CEOs see ‘skills short­age’ as their big­gest threat to growth

Financial Mirror (Cyprus) - - FRONT PAGE -

CEOs are now find­ing it so dif­fi­cult to find peo­ple with the right skills to grow their busi­ness that three quar­ters of the 1,300 in­ter­viewed in 77 coun­tries by PwC rank ‘skills short­age’ as the big­gest threat to their busi­ness.

This rep­re­sents a ten per­cent­age point jump from 2014 and is up from less than half (46%) six years ago. CEOs in Ja­pan and South Africa are the most con­cerned – over 9 in 10 of those sur­veyed say the avail­abil­ity of key skills is a threat to their or­gan­i­sa­tion’s growth prospects, and is closely fol­lowed by China (90%), Hong Kong (85%), UK (84%) and Ro­ma­nia (84%). In Cyprus, 35% of CEOs are con­cerned about the avail­abil­ity of key skills and 80% state that they now look for a much broader range of skills when hir­ing than they did in the past.

To solve the tal­ent co­nun­drum, CEOs are in­creas­ing their use of con­tin­gent work­ers, part-time em­ploy­ees, out­sourc­ing and ser­vice agree­ments to fill their tal­ent gaps. They are also look­ing for a wider mix of skills than in the past and are search­ing for tal­ent in dif­fer­ent geogra­phies, in­dus­tries or de­mo­graphic seg­ments.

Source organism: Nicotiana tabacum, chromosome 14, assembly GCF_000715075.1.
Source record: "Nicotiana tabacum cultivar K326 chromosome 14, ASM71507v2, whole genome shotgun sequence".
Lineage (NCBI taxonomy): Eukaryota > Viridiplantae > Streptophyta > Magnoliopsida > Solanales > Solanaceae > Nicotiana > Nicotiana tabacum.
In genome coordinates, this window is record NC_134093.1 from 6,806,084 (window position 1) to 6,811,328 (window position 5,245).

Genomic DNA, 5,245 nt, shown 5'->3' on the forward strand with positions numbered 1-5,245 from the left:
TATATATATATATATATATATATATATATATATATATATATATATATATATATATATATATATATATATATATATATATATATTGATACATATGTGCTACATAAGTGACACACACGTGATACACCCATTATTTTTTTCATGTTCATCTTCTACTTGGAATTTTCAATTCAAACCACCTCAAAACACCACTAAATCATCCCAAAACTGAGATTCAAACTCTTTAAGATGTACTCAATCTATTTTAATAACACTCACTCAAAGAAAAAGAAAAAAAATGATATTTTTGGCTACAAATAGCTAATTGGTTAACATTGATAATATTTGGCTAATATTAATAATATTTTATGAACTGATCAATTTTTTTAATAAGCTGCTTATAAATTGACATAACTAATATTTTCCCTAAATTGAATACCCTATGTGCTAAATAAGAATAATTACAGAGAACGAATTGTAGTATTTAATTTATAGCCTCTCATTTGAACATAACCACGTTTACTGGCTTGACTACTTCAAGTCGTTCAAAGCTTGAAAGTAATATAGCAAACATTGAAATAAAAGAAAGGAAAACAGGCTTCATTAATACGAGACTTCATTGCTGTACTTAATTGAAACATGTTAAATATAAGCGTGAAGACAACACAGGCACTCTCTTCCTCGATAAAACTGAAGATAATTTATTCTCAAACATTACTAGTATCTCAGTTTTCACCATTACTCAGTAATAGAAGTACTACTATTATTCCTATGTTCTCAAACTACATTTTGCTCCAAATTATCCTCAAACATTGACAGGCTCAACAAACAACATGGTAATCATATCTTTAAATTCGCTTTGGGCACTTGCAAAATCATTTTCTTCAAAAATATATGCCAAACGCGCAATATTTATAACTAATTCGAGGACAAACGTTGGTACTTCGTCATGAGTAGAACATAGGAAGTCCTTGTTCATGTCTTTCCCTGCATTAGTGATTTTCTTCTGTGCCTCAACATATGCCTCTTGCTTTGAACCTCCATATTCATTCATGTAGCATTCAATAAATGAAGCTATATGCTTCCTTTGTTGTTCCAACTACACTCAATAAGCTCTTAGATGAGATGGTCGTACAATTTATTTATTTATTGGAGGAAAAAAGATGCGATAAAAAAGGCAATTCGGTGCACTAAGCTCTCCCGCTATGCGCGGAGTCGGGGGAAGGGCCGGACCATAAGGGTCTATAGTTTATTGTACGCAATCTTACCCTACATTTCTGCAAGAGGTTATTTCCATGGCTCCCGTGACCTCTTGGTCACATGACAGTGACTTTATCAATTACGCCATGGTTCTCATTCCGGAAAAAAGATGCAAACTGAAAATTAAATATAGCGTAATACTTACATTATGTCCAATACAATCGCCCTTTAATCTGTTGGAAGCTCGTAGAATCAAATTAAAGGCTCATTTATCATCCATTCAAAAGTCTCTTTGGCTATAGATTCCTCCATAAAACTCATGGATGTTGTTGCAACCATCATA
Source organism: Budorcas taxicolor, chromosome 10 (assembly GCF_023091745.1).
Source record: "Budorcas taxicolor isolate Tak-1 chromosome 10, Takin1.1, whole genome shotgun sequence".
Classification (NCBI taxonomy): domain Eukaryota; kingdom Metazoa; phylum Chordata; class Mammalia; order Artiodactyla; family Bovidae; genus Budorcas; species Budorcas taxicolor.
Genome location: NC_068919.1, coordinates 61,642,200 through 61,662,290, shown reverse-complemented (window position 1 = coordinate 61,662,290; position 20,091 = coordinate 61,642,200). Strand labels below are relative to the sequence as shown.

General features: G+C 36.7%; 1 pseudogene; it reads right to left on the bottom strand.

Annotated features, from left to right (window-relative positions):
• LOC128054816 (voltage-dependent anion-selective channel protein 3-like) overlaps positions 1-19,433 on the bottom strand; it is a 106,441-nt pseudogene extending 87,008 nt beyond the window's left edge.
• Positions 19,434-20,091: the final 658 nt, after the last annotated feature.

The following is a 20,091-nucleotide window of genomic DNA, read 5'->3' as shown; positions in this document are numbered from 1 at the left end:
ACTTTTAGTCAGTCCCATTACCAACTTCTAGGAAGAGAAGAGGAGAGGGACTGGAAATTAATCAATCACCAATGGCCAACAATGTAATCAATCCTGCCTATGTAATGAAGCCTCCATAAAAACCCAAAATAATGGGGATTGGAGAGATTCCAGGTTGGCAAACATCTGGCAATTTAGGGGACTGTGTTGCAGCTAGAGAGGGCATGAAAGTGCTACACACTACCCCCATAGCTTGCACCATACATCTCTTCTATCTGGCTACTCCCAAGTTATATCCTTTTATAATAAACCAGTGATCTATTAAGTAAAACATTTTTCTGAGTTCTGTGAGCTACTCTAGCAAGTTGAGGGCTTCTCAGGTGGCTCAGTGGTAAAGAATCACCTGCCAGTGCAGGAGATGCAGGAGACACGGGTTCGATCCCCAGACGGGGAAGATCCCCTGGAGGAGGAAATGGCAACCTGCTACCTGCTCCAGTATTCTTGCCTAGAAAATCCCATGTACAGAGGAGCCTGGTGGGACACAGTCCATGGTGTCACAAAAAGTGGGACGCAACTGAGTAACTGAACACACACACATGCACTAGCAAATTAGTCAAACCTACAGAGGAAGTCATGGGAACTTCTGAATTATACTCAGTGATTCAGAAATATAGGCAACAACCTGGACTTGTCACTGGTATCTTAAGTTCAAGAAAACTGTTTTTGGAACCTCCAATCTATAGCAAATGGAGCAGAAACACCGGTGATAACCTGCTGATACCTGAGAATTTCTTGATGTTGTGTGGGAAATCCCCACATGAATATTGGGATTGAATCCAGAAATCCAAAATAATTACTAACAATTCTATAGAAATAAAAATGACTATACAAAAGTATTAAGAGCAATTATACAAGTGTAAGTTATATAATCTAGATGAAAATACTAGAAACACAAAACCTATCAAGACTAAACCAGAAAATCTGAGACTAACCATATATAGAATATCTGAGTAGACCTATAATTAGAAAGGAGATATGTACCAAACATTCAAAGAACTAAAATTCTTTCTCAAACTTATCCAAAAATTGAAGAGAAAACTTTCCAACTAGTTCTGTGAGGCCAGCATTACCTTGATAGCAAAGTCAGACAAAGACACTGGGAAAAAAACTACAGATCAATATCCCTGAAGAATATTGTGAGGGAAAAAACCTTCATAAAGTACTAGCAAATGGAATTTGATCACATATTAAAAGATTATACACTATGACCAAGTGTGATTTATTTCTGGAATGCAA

Fill­ing tal­ent gaps is also a ma­jor driver of merg­ers and ac­qui­si­tion (M&As), with over a quar­ter of CEOs say­ing that ac­cess to top tal­ent is the main rea­son for col­lab­o­rat­ing with other or­gan­i­sa­tions. This is cre­at­ing a ‘gig econ­omy’, where work­ers with the most in-de­mand skills can dic­tate where and when they work, and who they work for.

“The dig­i­tal age has trans­formed the skills short­age from a nag­ging worry for CEOs into some­thing more chal­leng­ing,” ex­plained Jon An­drews, leader of PwC’s global peo­ple and or­gan­i­sa­tion prac­tice.

“Busi­nesses are faced with a com­plex and shift­ing world where tech­nol­ogy is driv­ing huge changes. They des­per­ately need peo­ple with strong tech­nol­ogy skills that are adapt­able and can work across dif­fer­ent in­dus­tries, but these peo­ple are hard to find and they can af­ford to charge a pre­mium for their skills,” An­drews said.

“Or­gan­i­sa­tions can no longer con­tinue to re­cruit peo­ple as they’ve al­ways done – they need to be look­ing in new places, geogra­phies and from new pools of tal­ent. Busi­nesses also need to make use of data to un­der­stand ex­actly what skills they need, and where they will need them, to fo­cus their fu­ture hir­ing ef­forts.”

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